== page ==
A retired Government of India (GoI) official, past 60 years of age, walked into the Jalaram Bhavan here after he had obliged a girl at the entrance seeking his registration details.
As he sat down on a chair on the left side of the hall, reserved for men, he quickly scanned through the right side. It was reserved for women.
“Sir, you have not mentioned your age,” one of the girls from the registration counter screamed to get another man’s attention. This 54-year-old had hurriedly made his entry, waving bye to a younger man who had dropped him to the venue in Rajajinagar.
The third edition of Sangati Vedike’s initiative to match senior citizens with suitable partners saw good response, with many people turning up for the event. But, many of them felt that there needs to be a change in the mindset of the society.
For a country that still scoffs at the mere mention of remarriage, even if the girl has just gotten out of her teens, a room full of aspirants, mostly senior citizens, seemed odd to many, including those who had come there with hopes of finding a partner.
But there they were, some in well-pressed cotton saris, a few others in churidars, some with a smile epitomising shyness and some others plain embarrassed. Some formally educated, many not.
The retired GoI official Mahesh Kumar (name changed) said: “Do not name me. There are a lot of issues we have to deal with. While such programmes are welcome and it is good to have a forum, it will all be futile if the society’s mindset does not change.”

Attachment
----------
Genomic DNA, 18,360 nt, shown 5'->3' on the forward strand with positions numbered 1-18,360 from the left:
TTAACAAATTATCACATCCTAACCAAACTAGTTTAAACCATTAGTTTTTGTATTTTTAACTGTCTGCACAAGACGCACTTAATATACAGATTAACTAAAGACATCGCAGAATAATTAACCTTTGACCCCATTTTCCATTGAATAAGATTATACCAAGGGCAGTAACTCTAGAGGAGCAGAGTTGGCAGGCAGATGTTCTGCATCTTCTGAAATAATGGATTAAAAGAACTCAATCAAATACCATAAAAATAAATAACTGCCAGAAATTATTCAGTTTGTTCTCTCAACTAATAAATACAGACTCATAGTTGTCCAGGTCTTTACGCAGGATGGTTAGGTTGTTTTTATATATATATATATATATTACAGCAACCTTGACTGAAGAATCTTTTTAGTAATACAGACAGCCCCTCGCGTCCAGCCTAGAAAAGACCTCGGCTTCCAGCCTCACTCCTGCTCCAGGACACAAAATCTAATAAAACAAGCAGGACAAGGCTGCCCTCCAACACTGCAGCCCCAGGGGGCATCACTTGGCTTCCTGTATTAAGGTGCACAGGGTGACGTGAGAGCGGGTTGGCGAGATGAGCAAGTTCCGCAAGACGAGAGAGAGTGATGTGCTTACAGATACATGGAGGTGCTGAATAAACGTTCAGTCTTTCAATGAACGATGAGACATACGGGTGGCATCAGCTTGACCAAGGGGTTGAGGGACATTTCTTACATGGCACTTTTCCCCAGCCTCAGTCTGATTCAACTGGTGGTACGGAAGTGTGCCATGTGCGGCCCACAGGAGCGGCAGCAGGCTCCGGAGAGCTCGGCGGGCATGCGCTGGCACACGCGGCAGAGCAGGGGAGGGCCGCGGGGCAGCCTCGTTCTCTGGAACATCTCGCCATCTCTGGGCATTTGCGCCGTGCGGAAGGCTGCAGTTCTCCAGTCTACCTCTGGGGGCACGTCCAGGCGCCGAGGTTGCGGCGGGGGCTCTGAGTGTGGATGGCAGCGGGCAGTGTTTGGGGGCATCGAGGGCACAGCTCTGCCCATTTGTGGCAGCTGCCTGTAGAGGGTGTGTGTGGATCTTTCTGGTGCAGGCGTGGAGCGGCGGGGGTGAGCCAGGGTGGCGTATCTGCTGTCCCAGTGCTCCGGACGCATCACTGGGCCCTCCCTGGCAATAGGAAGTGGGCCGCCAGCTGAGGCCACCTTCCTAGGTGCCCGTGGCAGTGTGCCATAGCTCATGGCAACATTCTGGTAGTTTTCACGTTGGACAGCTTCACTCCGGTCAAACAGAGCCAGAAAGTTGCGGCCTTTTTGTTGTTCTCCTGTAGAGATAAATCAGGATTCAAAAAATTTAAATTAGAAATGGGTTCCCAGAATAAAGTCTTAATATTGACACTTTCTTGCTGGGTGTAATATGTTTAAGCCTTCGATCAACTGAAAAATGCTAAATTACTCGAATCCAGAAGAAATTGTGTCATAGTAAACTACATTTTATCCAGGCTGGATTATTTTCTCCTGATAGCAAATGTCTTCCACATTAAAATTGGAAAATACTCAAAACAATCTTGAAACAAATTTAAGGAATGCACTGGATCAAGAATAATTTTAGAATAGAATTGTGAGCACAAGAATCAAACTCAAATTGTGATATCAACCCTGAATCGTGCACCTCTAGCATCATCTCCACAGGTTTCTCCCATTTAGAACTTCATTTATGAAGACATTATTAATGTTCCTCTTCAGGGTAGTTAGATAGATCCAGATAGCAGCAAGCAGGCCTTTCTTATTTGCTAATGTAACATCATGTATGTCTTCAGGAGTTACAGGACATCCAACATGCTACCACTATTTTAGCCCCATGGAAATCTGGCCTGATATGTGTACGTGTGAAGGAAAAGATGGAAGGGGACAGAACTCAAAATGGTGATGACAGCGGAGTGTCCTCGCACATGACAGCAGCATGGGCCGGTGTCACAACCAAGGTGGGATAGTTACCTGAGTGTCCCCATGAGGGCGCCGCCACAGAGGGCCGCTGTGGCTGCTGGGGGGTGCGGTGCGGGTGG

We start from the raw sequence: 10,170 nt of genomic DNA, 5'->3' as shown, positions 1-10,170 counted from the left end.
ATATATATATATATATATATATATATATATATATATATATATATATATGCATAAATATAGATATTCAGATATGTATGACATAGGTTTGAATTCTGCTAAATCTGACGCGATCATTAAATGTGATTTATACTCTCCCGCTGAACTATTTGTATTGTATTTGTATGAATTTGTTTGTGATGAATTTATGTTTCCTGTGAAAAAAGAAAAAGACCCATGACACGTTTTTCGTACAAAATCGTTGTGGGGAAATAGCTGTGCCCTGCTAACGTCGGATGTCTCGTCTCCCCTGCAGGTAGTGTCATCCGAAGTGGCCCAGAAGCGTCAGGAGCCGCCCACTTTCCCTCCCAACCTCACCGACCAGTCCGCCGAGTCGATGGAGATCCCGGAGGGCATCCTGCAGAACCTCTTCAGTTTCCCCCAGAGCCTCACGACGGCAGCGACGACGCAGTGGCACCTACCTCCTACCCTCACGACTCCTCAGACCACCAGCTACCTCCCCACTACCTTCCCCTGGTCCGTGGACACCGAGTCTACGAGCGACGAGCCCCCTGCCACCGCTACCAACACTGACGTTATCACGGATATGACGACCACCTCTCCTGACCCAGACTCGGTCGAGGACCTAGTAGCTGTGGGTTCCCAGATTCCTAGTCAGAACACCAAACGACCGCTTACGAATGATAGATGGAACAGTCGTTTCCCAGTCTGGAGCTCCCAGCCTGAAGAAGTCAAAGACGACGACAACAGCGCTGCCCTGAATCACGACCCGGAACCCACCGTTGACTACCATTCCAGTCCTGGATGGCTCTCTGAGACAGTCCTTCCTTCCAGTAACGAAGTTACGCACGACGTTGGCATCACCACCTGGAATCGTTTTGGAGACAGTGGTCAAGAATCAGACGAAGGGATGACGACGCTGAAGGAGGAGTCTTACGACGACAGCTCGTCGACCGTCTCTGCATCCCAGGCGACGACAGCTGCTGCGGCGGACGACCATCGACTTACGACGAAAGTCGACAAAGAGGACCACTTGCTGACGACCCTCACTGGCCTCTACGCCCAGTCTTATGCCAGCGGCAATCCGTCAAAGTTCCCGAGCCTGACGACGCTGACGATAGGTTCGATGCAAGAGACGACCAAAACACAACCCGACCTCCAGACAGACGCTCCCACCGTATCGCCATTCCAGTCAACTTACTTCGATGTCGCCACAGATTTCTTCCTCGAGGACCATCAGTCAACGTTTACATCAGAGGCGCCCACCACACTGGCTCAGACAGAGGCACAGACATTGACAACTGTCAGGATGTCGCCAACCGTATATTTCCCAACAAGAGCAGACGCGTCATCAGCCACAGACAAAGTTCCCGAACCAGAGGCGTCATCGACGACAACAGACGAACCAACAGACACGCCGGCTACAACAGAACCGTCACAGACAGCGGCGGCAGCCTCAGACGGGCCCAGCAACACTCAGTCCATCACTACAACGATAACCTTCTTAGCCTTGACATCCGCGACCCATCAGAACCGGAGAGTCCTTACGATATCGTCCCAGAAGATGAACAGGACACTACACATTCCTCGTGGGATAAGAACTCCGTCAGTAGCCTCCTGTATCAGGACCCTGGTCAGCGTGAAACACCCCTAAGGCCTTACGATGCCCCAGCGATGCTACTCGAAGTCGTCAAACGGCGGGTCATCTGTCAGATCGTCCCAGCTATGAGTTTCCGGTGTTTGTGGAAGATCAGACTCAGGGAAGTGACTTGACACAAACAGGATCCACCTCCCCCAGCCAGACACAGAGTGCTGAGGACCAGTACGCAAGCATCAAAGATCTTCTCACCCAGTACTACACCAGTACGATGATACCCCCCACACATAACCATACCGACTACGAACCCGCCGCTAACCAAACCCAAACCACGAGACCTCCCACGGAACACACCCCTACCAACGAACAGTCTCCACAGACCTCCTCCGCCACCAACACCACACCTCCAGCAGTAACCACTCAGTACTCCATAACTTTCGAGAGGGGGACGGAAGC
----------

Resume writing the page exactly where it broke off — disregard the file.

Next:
A father of two sons, one studying business management and another pursuing engineering, Kumar says some of the primary oppositions are raised at home.
“Children want what they want. They do not understand the needs of single parents,” he said, adding that he had lost his wife in an accident many years ago.
Shanta Kotreshi, one of the organisers, said: “In the last three years of this programme, we have seen over 600 people registering with us and we have managed to get 50 to 60 couples married. It is working. Yes, we will be happy to see these numbers increase.”
The initiative is in collaboration with the Senior Citizens’ Marriage Bureau, Ahmedabad.
Srilakshmi, 58, said: “Having been a teacher all my life, it is still difficult to comprehend how to imbibe such things into people. The first reaction to my proposal that I want to get married was opposition. But I have made my decision and I will stick to it.”
Even Srilakshmi was not comfortable using her real name. Out of the 10 to 15 people Deccan Herald spoke to at the ‘swayamvar,’ most of them had not informed their families about their decision and were apprehensive to speak on the subject. But they were all there, filling up forms in hope.
Jyoti Trivedi, another organiser, said: “We started off as a forum to match senior citizens with partners and the focus was on second marriages. But, now we just do matching making, regardless of the age, caste or other things.”